Oct 10 2012 By Johnathon Menzies
Tomorrow (Thursday) has been billed as D-Day in the 900-year history of Stirling’s iconic King’s Park.
Local elected members are to meet to discuss Stirling Council’s suspended offer to pay the Crown Estate Commissioners (CEC) around £1 million for the 140-hectare royal park.
An agenda states that those gathered will be asked to either proceed with the offer, withdraw it, or delay their decision.
The long-running saga dates back to 2006, when the CEC was thwarted by public opposition from selling 40 per cent of the park to Stirling Golf Club as a private company.
The CEC and the council decided that the local authority should buy the golf course and part of the park using money from the city’s common good fund, with the cash to be recouped by selling the course to the golf club through a 175-year lease.
King’s Park Community Council, long opposed to the deal as it favours the land in question being transferred to Scottish Ministers for no fee, said in a statement yesterday (Tuesday): "The deal would break up the park after nine centuries as part of Stirling Castle and has been consistently opposed over the years.
"Circumstances have changed considerably since the council first became involved in the current deal. Many aspects of the situation have become clearer. There is wider recognition of the exceptional survival of the ancient park within its medieval boundaries and its unique national significance for Scotland. Parliamentary committees have clarified the nature of the CEC, including the most recent Westminster committee report which recommended that the King’s Park should be transferred by the CEC. This led to the council suspending its offer, while the UK Government has also confirmed the CEC can make free transfers."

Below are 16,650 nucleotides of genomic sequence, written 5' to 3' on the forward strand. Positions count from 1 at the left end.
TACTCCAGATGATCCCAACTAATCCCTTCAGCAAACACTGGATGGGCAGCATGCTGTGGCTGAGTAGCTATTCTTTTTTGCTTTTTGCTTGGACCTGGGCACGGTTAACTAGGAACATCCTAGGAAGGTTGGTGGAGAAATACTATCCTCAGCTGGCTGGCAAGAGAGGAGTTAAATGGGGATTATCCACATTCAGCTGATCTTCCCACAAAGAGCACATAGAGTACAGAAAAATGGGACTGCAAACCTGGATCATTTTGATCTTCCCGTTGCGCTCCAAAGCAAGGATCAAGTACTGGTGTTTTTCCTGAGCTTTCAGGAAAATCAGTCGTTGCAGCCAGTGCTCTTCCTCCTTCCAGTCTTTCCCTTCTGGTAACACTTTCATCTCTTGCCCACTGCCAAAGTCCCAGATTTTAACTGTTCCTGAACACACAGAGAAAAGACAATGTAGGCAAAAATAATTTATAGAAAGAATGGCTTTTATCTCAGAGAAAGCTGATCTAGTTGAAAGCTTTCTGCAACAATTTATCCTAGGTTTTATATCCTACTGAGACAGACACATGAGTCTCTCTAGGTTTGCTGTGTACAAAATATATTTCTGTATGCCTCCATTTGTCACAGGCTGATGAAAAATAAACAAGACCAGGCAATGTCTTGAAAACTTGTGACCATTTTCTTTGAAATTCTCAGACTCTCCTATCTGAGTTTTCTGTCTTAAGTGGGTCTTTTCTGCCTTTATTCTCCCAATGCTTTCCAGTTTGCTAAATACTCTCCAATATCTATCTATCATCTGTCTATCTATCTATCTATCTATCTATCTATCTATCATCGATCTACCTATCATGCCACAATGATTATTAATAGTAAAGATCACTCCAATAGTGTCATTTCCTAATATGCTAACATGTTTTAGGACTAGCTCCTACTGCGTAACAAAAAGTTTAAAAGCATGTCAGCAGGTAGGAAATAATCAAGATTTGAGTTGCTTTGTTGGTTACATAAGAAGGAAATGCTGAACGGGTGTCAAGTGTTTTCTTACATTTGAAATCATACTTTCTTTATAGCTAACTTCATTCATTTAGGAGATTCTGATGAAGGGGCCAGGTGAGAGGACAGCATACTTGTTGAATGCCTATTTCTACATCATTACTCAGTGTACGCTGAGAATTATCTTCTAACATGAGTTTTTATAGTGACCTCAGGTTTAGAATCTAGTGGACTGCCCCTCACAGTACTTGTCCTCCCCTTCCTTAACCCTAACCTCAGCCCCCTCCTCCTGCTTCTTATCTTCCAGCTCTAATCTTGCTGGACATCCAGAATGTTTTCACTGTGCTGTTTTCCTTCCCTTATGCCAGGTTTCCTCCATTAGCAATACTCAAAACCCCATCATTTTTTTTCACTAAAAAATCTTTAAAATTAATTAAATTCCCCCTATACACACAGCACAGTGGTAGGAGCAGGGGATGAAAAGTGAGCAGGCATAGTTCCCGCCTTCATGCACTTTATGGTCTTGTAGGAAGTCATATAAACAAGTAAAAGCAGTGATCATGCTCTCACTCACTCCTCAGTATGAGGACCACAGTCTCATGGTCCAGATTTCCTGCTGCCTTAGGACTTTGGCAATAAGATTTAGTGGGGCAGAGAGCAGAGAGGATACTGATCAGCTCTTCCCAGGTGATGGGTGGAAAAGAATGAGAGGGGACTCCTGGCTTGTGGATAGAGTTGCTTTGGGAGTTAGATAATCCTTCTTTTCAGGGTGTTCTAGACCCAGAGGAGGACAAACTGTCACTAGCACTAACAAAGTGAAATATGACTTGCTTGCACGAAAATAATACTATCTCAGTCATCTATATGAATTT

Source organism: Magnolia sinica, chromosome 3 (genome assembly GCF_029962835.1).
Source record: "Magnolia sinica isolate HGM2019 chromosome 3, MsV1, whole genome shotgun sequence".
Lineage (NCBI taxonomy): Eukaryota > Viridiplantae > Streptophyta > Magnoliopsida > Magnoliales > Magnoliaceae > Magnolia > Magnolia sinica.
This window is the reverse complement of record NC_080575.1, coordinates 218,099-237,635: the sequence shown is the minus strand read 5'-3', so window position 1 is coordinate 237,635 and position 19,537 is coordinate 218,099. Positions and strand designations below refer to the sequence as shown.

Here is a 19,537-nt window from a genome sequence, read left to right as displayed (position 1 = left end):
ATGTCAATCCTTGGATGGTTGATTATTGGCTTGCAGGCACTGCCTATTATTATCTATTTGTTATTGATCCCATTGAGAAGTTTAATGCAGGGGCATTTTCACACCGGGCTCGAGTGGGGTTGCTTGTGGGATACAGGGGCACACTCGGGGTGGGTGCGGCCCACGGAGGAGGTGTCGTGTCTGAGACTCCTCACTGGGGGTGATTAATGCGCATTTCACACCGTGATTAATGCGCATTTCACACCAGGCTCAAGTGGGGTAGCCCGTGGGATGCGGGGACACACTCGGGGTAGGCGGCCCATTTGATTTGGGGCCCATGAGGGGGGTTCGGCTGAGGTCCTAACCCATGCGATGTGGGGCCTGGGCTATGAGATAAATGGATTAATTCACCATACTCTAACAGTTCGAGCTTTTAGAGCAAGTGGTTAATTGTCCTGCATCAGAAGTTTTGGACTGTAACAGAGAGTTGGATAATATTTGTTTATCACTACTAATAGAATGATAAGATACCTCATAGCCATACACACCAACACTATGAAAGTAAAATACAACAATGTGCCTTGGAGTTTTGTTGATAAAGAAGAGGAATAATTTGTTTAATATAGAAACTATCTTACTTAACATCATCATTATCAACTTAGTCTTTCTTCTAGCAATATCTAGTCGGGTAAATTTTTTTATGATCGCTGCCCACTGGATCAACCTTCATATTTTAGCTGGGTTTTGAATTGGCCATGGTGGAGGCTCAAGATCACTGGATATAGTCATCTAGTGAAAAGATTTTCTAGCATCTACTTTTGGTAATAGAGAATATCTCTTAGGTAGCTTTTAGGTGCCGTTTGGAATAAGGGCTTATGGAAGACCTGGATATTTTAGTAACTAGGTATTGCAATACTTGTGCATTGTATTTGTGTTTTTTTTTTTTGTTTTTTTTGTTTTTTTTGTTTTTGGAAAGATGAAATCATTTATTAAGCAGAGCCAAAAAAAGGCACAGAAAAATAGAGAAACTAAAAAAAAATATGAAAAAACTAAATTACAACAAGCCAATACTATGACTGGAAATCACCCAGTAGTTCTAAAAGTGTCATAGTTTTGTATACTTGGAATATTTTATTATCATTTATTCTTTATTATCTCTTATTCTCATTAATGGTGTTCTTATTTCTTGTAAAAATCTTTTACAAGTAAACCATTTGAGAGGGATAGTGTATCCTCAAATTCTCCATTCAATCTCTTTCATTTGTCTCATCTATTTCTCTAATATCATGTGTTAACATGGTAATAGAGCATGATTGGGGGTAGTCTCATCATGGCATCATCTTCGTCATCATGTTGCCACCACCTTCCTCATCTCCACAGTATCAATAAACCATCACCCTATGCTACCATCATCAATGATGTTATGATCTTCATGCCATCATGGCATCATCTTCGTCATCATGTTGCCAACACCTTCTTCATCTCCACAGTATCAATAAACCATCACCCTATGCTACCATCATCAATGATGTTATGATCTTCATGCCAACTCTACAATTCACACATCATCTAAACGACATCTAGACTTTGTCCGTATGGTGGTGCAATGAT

The agenda for tomorrow night’s meeting reports that the Scottish Government is in discussions with the CEC to secure the transfer of the Crown land to Scottish Ministers. The UK Government has also indicated that it would devolve the management locally, through suitable leases to the council and golf club.
The King’s Park Community Council statement continued: "These on-going discussions suggest, at least, a strong case for delaying a decision on the council’s suspended offer. Others would also argue that taking the money off the table would at last remove a major obstacle to achieving the right future for the King’s Park."
A statement from the King’s Park History Group, described as "a committee of academic experts" and featuring historiographer royal professor Chris Smout, called for ownership to be transferred to Scottish Ministers.
In July the Westminster government appeared to rule out a free transfer of the city land – despite a previous Scottish Affairs Select Committee recommendation to sanction such a deal – citing the fact that a price had already been agreed as a stumbling block. Stirling MSP Bruce Crawford is among those who believe that withdrawing the offer would pave the way for the transfer.